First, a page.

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|Title:||Investigating peduncle colour evolution and chemistry during ripening in Vitis vinifera L. cv Shiraz|
|School/Discipline:||School of Agriculture, Food and Wine|
|Abstract:||This thesis describes an investigation of how the various sections of the grape stem (peduncle and rachis) in Vitis vinifera L. cv Shiraz evolve in terms of their colour and chemical attributes during the ripening period and is compared to the prototypical berry ripeness parameters (⁰Brix, pH, TA, etc) over three seasons. The grape peduncles turned from green at veraison, to predominantly brown at harvest, whilst the rachises remained green during the maturation period. Certain peduncle and rachis chemical changes were also uncovered during these studies and shed light on the relationships between peduncle colour and chemical composition. Statistical modelling was conducted to examine the relationship between the peduncle colour and chemical composition, and a clear co-development was observed between peduncle evolution (colour and moisture) and the berry ripening continuum. Such observations are yet to be reported and provide for the opportunity to develop a new simple platform to assist in predicting grape berry ripeness and therefore aid in harvest decisions. Chapter 1 of this thesis comprises a detailed introduction of our current understanding on how both grape berries and their stems evolve over the ripening period and sets the scene by pinpointing key aspects for this exciting research journey. Chapter 2 details a large study on how the change in morphology (size and colour) of both the grape peduncles and rachises evolve in eight distinct patches of Shiraz from the same vineyard over two seasons. A semi-automatic method was developed to quantify the peduncle morphological details exploiting digital image analysis. The berries associated with the peduncles from the same bunches were also analysed for their prototypical berry ripeness parameters, namely the sugar content (⁰Brix), acidity (pH and TA), total anthocyanins and total phenolics. The image analysis showed that the overall peduncle colour evolution from green to brown was well reflected in the change of a* and b* values in the CIEL*a*b* colour system coupled with their polar parameters hue and chroma. Importantly, the change in the colour coordinates of the peduncles was found to be in parallel with the change in berry ripeness parameters thus providing a new means to assist in harvest decisions. This work was submitted to the Australian Journal of Grape and Wine Research in 2014. Chapter 3 evaluates a range of key chemical changes in Shiraz peduncles and rachises from veraison to harvest over two seasons. During ripening, peduncles experienced significant decrease in moisture and pigment (chlorophylls and carotenoids) levels while the total phenolics and antioxidant capacity (DPPH) levels did not change significantly. The levels of these chemical traits were always higher in the rachises than the peduncles; an observation yet to be reported. Moreover, it was found that the peduncle moisture content was correlated with the peduncle colour hue value in a strong linear fashion and was negatively associated with the pigments ratio (total chlorophylls / total carotenoids). Finally, the results showed that peduncle moisture content also co-developed with the prototypical berry ripeness parameters during ripening, an observation which excitingly provides for a new hitherto unknown approach to predicting berry ripeness and harvest date via peduncle moisture detection. This work was submitted to the Journal of Agricultural and Food Chemistry in 2014. Chapter 4 evaluates the spatial and temporal variation of peduncle colour in five Shiraz patches from the same vineyard during the 2013/14 season. Peduncles were collected from the same positions based on a regular grid sampling design for each patch of Shiraz; an enormous but fulfilling task! The within-patch variation among individual peduncle colour was found to be mostly driven by the berry maturation stages. It was found that at veraison, the peduncle colour was more homogeneous and displayed a green state, then the peduncle colour became more variable during ripening whilst less heterogeneous at harvest with the majority of peduncles in brownish colour. We also observed that actual fruit harvesting within these vineyard patches began when over 40% of the sampled peduncles appeared visually predominantly brown, providing the sample size was no less than 100 from that particular patch. Thus a simple visual assessment of the proportion of brown peduncles could be used as an easy and quick way to help predict time for harvest. Moreover, the linear relationship between peduncle colour hue value and moisture content was verified and extended to the individual bunch level during the 2014 vintage. Again these observations strengthen the potential use of monitoring peduncle colour evolution to predict harvest date, and pave the way for the development of non-destructive methods of measuring peduncle colour in the field. This work has been prepared in publication style for the Australian Journal of Grape and Wine Research in 2014. Chapter 5 completes these exhilarating research works by summarising the key new findings and their potential benefits to the wine industry and provides suggestions for future research directions.|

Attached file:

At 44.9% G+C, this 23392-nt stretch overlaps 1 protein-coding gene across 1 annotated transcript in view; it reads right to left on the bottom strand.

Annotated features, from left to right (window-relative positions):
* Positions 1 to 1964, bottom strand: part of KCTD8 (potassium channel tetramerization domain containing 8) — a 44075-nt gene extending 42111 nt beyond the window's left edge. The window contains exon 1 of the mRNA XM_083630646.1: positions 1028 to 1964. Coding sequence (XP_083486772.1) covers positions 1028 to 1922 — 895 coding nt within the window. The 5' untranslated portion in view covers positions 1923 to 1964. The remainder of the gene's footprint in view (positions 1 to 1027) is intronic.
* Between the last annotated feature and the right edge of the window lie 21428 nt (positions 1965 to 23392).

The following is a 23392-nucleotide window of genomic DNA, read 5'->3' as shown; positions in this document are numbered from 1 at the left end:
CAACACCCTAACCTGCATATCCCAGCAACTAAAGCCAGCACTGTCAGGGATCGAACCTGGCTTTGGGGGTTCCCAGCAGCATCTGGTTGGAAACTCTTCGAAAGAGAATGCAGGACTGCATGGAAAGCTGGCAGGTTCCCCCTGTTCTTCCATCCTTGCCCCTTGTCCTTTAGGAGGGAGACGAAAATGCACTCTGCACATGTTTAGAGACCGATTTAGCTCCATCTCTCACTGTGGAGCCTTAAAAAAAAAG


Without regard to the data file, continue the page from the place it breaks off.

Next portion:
|Advisor:||Taylor, Dennis Kenwyn|
|Dissertation Note:||Thesis (Ph.D.) -- University of Adelaide, School of Agriculture, Food and Wine, 2014|
|Keywords:||peduncle; colour evolution; ripening; shiraz; vitis vinifera|
|Provenance:||This electronic version is made publicly available by the University of Adelaide in accordance with its open access policy for student theses. Copyright in this thesis remains with the author. This thesis may incorporate third party material which has been used by the author pursuant to Fair Dealing exceptions. If you are the owner of any included third party copyright material you wish to be removed from this electronic version, please complete the take down form located at: http://www.adelaide.edu.au/legals|
Copyright material removed from digital thesis. See print copy in University of Adelaide Library for full text.
|Appears in Collections:||Research Theses|